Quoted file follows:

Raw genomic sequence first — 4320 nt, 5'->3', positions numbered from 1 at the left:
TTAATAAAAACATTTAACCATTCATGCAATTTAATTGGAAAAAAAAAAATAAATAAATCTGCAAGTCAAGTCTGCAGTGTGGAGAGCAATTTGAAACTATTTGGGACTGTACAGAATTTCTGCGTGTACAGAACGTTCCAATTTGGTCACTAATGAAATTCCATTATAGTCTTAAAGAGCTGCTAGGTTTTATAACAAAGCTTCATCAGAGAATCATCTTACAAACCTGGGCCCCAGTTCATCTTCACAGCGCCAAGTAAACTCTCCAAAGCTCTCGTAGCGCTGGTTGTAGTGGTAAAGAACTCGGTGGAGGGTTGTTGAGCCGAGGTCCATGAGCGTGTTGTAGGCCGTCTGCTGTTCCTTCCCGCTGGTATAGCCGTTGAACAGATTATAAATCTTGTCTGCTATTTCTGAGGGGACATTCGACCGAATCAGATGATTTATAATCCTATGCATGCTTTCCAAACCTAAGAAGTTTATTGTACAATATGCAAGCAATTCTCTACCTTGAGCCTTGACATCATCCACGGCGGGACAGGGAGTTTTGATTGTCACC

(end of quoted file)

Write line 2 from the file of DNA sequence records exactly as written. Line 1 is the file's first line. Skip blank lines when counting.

TTAATAAAAACATTTAACCATTCATGCAATTTAATTGGAAAAAAAAAAATAAATAAATCTGCAAGTCAAGTCTGCAGTGTGGAGAGCAATTTGAAACTATTTGGGACTGTACAGAATTTCTGCGTGTACAGAACGTTCCAATTTGGTCACTAATGAAATTCCATTATAGTCTTAAAGAGCTGCTAGGTTTTATAACAAAGCTTCATCAGAGAATCATCTTACAAACCTGGGCCCCAGTTCATCTTCACAGCGCCAAGTAAACTCTCCAAAGCTCTCGTAGCGCTGGTTGTAGTGGTAAAGAACTCGGTGGAGGGTTGTTGAGCCGAGGTCCATGAGCGTGTTGTAGGCCGTCTGCTGTTCCTTCCCGCTGGTATAGCCGTTGAACAGATTATAAATCTTGTCTGCTATTTCTGAGGGGACATTCGACCGAATCAGATGATTTATAATCCTATGCATGCTTTCCAAACCTAAGAAGTTTATTGTACAATATGCAAGCAATTCTCTACCTTGAGCCTTGACATCATCCACGGCGGGACAGGGAGTTTTGATTGTCACC